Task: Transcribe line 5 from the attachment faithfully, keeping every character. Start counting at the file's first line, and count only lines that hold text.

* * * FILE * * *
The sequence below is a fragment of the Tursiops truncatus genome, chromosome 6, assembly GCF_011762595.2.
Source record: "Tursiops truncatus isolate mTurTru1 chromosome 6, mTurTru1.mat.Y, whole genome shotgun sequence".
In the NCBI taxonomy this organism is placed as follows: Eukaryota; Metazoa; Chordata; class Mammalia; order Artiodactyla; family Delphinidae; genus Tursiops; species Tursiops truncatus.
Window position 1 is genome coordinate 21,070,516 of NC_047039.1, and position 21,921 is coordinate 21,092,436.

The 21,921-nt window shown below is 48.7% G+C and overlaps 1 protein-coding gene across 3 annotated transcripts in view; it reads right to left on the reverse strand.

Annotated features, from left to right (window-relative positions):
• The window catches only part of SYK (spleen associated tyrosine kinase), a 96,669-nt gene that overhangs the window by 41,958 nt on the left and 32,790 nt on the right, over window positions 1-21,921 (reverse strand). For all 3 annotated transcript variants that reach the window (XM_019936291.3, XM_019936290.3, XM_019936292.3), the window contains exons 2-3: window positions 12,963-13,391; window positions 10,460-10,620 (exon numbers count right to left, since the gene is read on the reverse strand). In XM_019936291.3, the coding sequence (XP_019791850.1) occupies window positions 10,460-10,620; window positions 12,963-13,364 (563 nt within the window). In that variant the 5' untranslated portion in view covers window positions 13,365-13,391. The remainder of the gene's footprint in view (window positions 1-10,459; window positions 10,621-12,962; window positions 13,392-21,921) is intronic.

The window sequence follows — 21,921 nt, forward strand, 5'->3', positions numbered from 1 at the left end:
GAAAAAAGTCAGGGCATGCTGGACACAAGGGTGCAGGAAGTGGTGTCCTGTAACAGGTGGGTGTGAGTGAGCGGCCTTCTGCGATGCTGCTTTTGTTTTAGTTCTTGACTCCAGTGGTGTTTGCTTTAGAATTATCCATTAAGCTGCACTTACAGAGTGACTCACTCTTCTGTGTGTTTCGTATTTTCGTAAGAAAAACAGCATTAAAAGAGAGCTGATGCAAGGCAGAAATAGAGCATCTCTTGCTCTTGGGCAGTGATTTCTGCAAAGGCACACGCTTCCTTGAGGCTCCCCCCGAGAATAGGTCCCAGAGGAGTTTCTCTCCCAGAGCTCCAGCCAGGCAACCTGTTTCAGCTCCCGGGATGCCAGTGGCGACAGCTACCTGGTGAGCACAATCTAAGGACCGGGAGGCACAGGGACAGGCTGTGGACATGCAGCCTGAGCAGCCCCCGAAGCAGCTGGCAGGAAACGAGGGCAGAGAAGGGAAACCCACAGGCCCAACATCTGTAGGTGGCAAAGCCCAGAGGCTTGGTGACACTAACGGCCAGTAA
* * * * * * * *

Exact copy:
The 21,921-nt window shown below is 48.7% G+C and overlaps 1 protein-coding gene across 3 annotated transcripts in view; it reads right to left on the reverse strand.